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Double Celebration on Haystack -- 8/14/22

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  • Double Celebration on Haystack -- 8/14/22

    Below is the long-form trip report with pictures that I always post after one of my hikes. But if you want to watch a video of what happened on the hike check that out here on YouTube...


    It has been a while since I last hiked a High Peak. The pandemic and life got in the way over the past few years but I couldn't pass up the chance to get out last Sunday and hike Haystack. It was ten years ago this month that I finished my 46 on Haystack and I have planned for several years now to hike the mountain on August 29th to celebrate that anniversary. However, once I heard that Sun Dogg (aka Learning The Trails) and Pokey Moonshine would be finishing their 46 on Haystack on the 14th, I pushed up my anniversary hike to Sunday so I could tag along with them and make the day a double celebration - their BIG one and my tiny gimmicky one. And after this oppressively hot summer we've been having, the weather forecast sealed the deal - summit temps in the 50's on a clear and nearly windless day. Perfect weather for Haystack.

    LTT and Pokey were setting up camp Saturday night at Bushnell Falls and anticipated setting out around 7:00 a.m. the following morning for their summit push and big finish. I had no desire to camp so my plan was to get on the trails under headlamp at 4:00 a.m. They had a five mile head start on me and I needed to catch up. Scratch that... a seven mile head start. I assumed that the Garden would be full from Saturday night so I intended to park at the Rooster Comb trailhead and hoof it the two extra miles to the Garden. An alpine start was in order.

    I actually left Albany mid-afternoon on Saturday, drove up to Brant Lake and hiked Swede Mountain and Bartonville Mountain (see trip report here... After hiking those two tiny peaks, I grabbed some dinner, and took my time making my way further north. I fitfully slept in my car at the High Peaks Welcome Center from around 9:00 p.m. until 2:30 a.m., geared up under a street lamp in the parking lot there, then drove the final fifteen miles to Rooster Comb.

    It was chilly out when I arrived and I couldn't believe I was putting on long pants and a jacket to make the 7-mile walk. The extra two miles weren't overly burdensome though I could have done without the extra 550 feet of ele gain you get by walking into the Garden from Route 73. But alas, it was too early for the shuttle and hitch-hiking would have been pointless at that hour on the deserted roads. I got to the Garden in relatively short order, signed-in, and ventured into the darkness under headlamp.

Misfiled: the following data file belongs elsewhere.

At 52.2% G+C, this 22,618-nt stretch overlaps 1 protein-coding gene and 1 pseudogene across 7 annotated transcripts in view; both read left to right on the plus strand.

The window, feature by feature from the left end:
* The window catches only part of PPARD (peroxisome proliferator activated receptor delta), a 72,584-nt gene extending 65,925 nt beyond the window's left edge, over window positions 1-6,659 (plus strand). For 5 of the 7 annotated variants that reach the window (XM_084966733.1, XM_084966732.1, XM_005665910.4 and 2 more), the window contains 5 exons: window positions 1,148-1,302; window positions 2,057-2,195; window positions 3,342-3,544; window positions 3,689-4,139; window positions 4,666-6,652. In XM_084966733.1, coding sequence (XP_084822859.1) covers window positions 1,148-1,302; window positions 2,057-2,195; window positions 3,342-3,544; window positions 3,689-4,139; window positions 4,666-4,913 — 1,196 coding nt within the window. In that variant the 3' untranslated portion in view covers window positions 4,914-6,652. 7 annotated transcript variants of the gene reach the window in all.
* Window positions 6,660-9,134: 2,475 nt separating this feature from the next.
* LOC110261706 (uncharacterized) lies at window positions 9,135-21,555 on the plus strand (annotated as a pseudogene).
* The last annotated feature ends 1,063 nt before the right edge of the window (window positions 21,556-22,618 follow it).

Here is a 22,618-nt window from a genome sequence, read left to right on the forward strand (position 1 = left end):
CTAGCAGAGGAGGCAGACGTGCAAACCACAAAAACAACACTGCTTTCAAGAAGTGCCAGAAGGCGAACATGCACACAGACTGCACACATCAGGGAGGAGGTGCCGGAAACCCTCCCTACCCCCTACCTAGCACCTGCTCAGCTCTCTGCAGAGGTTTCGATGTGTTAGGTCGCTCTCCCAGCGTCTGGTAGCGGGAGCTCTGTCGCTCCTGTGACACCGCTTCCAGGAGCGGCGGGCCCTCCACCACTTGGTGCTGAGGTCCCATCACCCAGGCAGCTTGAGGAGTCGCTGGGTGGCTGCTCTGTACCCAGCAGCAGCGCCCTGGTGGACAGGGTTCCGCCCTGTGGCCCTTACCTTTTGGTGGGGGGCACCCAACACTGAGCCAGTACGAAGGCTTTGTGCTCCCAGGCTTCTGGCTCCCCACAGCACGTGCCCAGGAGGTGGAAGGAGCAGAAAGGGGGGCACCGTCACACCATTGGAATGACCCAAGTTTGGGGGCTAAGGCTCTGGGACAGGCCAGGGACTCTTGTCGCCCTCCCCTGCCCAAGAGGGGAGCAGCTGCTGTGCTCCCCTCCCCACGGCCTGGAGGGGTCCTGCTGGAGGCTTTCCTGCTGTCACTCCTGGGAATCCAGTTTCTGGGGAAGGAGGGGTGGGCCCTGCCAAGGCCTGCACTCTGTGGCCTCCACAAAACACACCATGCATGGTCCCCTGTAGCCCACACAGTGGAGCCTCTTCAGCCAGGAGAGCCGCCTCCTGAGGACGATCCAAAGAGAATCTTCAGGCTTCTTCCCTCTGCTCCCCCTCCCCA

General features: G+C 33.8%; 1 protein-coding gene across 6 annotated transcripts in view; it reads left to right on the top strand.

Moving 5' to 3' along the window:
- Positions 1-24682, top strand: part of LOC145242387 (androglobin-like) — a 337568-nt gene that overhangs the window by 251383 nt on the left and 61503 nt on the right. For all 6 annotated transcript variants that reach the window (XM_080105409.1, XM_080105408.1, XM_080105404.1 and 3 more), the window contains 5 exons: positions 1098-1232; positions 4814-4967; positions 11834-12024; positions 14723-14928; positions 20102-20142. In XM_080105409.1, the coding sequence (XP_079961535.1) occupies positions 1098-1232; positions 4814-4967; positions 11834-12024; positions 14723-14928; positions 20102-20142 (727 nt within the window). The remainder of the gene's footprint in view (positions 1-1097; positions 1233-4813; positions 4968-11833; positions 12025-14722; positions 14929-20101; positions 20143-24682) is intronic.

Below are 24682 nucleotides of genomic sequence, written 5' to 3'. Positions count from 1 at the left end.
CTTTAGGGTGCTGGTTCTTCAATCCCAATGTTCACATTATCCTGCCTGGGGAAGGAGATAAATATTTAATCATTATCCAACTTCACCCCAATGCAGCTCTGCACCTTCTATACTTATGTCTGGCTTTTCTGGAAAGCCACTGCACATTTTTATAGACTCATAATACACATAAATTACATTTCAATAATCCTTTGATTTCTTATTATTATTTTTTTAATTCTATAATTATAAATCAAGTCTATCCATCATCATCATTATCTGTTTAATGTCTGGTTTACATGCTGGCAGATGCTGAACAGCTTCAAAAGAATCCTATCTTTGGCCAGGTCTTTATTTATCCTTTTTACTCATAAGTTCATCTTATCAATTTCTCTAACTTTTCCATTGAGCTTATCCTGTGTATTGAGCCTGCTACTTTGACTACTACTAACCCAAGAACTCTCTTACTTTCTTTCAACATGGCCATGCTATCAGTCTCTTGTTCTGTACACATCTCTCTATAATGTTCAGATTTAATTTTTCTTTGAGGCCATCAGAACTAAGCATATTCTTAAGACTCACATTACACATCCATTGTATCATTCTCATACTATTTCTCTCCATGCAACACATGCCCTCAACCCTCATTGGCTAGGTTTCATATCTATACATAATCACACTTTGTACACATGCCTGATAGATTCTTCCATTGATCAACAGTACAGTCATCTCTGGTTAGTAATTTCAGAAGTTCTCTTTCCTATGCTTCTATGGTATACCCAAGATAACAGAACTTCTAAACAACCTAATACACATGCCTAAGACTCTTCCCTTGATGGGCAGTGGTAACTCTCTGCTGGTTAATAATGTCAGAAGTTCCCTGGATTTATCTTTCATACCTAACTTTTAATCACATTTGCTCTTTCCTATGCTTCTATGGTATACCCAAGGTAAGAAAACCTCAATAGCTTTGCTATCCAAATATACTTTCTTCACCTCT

Highlights from the walk under headlamp into the Garden from the Rooster Comb trailhead...

    Oh... and the punchline was that there were still plenty of parking spots available at the Garden, but I never really gave any thought to wasting the time to drive up there since I was operating under the erroneous assumption that the lot would be full. As soon as I saw a spot at Rooster Comb I grabbed it. To make myself feel better I rationalized the situation by telling myself the money saved on the parking fee would help defray post-hike pizza and dessert costs. More on that at the end of the report. Anyway, the extra few miles make for a marginally better story and pushed my total mileage for the day over twenty, making it my longest day hike ever.

    So back to the darkened forest... this was the earliest I had ever set foot on a hiking trail. Sunrise wouldn't be for another ninety minutes. The three-plus miles into John's Brook Lodge went by quickly enough and the forest was getting lighter all the way as sunrise was at 5:58 a.m. Nearing the Lodge I ran into a younger guy who I struck up a conversation with. Turns out he recently graduated from my alma mater of Clarkson University so he filled me in on all the goings on around campus in recent years. After we parted ways (he was headed to Gothics and beyond) I stopped briefly at JBL to wolf down a snack and rehydrate a bit. I cameled up at the spigot on the side of the Lodge that has potable water and was back on my way. I also discovered here that I had forgotten my prescription sunglasses in the car and thus would be enjoying the best views in the Adirondacks through squinty eyes later that day.

    I walked the last half mile or so along John's Brook with a couple from the Clifton Park area who were finishing their 46 on Basin that day - a journey that was 16 years in the making. I hope they reached their goal. They were very nice folks.

    John's Brook...

    After crossing John's Brook near the end of Chicken Coop Brook, I was preparing to start my search for the lean-to that is located two or three hundred yards up the trail when I saw Learning The Trails waving his arms from a campsite nearby. The lean-to had been full the previous night so they pitched tents instead. Come Sunday morning they got a bit of a late start and decided to wait an extra few minutes for me figuring I'd be along at any moment. Now instead of having to chase them down to meet up later in the day, or rush in order to make up time, we could hike together. That was a relief. And as they buttoned up their camp and secured their belongings before setting out, I enjoyed a well-earned rest after having already knocked out over seven miles that early in the day.